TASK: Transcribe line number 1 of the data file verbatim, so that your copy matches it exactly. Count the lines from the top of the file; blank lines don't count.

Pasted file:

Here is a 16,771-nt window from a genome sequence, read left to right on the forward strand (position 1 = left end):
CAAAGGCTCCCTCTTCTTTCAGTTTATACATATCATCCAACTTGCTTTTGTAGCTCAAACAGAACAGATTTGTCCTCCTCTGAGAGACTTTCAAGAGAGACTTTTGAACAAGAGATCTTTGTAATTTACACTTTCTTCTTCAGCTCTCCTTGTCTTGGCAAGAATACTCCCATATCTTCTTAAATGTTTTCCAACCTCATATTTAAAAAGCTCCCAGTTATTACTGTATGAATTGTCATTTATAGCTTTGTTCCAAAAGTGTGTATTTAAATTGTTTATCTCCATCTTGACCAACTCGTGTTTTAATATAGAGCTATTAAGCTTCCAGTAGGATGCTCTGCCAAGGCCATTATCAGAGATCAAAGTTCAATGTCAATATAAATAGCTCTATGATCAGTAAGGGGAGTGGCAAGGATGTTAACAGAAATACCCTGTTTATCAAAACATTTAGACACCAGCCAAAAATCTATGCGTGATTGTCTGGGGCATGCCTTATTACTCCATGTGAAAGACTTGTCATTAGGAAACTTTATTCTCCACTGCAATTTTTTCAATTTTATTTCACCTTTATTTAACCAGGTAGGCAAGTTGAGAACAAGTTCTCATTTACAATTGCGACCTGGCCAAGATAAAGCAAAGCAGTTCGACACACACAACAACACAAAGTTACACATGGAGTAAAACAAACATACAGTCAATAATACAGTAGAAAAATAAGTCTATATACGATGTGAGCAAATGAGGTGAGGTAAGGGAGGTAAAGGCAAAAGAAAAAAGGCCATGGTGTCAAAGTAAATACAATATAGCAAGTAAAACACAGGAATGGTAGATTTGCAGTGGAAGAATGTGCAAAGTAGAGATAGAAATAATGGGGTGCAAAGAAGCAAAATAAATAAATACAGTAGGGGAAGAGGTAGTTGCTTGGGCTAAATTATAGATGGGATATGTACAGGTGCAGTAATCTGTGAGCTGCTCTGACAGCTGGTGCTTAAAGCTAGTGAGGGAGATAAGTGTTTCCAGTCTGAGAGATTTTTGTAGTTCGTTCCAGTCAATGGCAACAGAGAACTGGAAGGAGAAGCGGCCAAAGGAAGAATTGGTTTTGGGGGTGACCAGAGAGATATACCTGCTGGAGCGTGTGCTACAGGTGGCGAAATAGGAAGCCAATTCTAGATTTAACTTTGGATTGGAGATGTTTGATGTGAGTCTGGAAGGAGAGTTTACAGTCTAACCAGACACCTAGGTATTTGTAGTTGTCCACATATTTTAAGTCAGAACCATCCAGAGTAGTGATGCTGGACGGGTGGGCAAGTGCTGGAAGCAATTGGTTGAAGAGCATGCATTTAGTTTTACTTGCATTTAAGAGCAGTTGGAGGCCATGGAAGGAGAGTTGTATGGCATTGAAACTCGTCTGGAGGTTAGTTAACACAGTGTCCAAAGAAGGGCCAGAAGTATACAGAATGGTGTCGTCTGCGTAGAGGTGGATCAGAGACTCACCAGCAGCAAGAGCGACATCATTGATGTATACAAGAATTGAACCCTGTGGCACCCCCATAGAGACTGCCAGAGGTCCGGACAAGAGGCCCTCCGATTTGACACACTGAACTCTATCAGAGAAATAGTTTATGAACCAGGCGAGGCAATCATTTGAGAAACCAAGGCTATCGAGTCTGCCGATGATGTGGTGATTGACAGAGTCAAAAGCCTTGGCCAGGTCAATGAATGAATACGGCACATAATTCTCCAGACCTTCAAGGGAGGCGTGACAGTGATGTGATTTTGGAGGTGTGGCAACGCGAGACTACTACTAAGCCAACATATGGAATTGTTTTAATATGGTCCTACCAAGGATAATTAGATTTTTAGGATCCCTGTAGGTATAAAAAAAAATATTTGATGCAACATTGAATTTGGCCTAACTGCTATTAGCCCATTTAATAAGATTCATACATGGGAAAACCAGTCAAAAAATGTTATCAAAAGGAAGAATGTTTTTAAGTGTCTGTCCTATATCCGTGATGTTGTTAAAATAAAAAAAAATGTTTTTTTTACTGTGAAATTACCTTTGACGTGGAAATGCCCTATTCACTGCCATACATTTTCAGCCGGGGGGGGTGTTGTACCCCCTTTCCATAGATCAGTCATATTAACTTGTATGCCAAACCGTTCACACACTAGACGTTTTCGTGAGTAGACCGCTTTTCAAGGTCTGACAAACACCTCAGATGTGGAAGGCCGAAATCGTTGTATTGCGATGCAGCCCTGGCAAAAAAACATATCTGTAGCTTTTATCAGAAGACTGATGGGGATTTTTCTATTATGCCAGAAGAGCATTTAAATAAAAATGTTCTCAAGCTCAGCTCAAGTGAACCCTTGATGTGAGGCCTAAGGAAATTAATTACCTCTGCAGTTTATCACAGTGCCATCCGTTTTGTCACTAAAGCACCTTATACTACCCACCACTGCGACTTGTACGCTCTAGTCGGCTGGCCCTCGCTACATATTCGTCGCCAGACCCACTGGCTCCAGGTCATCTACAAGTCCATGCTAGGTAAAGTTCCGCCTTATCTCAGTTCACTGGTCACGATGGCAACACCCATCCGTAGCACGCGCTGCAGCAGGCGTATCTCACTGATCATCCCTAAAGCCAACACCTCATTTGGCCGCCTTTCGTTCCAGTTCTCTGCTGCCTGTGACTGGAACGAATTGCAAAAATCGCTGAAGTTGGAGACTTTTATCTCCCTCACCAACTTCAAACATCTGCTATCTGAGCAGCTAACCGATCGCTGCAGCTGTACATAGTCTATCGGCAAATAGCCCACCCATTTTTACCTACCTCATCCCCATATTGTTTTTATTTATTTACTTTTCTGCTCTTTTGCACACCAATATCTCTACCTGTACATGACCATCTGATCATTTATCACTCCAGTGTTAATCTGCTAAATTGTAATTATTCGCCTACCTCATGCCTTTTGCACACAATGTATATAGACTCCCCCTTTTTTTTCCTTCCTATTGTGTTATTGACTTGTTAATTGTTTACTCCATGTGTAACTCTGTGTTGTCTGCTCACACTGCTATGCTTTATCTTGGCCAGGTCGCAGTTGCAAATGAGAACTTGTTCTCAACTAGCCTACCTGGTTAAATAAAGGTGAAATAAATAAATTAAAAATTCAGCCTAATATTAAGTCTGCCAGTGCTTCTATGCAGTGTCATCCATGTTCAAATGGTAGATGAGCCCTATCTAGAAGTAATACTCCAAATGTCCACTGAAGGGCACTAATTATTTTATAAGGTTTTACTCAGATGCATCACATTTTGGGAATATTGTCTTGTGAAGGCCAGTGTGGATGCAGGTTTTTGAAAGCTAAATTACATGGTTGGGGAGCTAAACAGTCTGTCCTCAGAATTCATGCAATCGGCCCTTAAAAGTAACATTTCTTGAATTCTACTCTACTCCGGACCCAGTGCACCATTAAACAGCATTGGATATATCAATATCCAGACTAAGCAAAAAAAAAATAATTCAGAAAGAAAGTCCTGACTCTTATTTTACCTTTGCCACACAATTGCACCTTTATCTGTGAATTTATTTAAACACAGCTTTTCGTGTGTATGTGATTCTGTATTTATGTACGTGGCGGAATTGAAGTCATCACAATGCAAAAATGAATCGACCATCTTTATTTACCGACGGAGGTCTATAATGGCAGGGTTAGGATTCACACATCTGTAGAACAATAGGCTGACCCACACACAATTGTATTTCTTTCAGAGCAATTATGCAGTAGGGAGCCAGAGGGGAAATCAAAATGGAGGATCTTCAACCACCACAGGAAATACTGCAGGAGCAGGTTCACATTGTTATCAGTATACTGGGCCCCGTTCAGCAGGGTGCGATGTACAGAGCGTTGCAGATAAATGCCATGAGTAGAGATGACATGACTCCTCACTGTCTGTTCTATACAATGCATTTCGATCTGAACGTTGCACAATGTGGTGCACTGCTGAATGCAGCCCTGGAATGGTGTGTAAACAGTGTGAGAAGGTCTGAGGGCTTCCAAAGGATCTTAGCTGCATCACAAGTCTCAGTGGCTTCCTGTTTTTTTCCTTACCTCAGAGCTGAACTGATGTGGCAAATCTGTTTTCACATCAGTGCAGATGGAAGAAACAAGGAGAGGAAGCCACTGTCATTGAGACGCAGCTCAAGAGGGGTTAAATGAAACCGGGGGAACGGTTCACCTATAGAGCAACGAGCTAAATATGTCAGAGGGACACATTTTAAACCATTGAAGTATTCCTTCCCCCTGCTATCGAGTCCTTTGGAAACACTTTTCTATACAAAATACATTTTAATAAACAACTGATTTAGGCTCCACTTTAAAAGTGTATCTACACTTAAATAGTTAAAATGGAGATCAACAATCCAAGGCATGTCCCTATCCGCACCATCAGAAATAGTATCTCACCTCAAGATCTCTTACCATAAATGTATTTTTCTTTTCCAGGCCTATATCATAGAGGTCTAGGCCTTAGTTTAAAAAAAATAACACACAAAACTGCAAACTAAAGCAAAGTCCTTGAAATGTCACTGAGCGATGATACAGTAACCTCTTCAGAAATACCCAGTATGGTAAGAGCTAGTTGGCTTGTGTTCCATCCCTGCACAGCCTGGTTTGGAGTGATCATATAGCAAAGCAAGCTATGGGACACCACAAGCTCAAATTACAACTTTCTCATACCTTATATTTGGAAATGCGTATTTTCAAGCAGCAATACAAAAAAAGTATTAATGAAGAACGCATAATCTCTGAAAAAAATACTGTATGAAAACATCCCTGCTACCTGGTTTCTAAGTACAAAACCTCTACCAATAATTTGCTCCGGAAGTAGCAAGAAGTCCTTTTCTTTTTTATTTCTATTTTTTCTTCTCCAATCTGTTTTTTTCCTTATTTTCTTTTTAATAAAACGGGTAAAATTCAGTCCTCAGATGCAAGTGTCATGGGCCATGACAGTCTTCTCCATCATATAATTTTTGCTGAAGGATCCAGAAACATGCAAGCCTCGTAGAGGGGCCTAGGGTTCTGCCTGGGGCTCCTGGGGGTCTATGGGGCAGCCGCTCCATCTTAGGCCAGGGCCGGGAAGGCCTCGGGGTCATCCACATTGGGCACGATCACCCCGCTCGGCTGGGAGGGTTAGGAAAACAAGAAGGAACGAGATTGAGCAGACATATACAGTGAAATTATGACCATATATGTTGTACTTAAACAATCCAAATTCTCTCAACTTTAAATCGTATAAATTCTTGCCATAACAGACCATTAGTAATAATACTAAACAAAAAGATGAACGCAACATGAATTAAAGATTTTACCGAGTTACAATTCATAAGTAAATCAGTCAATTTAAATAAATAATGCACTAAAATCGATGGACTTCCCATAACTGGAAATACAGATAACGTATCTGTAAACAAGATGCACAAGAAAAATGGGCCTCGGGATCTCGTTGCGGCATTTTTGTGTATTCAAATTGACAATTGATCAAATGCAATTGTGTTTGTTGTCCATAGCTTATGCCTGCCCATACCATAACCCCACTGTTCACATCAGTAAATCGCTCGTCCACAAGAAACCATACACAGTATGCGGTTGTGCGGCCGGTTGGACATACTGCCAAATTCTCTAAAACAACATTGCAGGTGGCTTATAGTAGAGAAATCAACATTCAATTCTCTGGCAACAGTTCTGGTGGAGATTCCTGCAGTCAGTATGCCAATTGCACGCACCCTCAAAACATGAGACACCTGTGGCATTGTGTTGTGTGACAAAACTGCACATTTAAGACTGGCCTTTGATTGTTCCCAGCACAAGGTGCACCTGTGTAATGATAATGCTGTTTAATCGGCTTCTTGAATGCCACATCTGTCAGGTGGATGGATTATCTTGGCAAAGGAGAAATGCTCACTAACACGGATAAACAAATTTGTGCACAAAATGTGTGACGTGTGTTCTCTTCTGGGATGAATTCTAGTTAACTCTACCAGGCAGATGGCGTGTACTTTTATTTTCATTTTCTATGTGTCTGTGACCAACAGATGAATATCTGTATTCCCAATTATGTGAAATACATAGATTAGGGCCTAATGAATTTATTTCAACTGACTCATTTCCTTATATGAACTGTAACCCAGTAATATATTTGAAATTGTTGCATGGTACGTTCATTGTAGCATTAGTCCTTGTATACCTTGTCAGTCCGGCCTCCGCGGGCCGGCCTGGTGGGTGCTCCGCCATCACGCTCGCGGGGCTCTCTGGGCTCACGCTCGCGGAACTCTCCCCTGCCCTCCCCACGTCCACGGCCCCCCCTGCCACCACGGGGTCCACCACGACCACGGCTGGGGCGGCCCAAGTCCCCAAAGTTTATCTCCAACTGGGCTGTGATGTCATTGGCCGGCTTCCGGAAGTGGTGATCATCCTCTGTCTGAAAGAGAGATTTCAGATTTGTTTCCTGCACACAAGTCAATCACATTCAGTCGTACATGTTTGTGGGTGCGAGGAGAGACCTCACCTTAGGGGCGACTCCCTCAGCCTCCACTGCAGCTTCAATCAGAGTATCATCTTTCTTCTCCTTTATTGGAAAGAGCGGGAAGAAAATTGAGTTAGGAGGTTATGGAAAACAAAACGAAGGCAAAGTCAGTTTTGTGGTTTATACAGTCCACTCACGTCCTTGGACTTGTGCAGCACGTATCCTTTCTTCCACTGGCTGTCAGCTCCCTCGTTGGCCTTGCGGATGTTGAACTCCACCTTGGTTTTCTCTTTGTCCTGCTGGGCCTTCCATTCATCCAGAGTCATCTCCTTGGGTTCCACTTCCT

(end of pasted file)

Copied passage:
Here is a 16,771-nt window from a genome sequence, read left to right on the forward strand (position 1 = left end):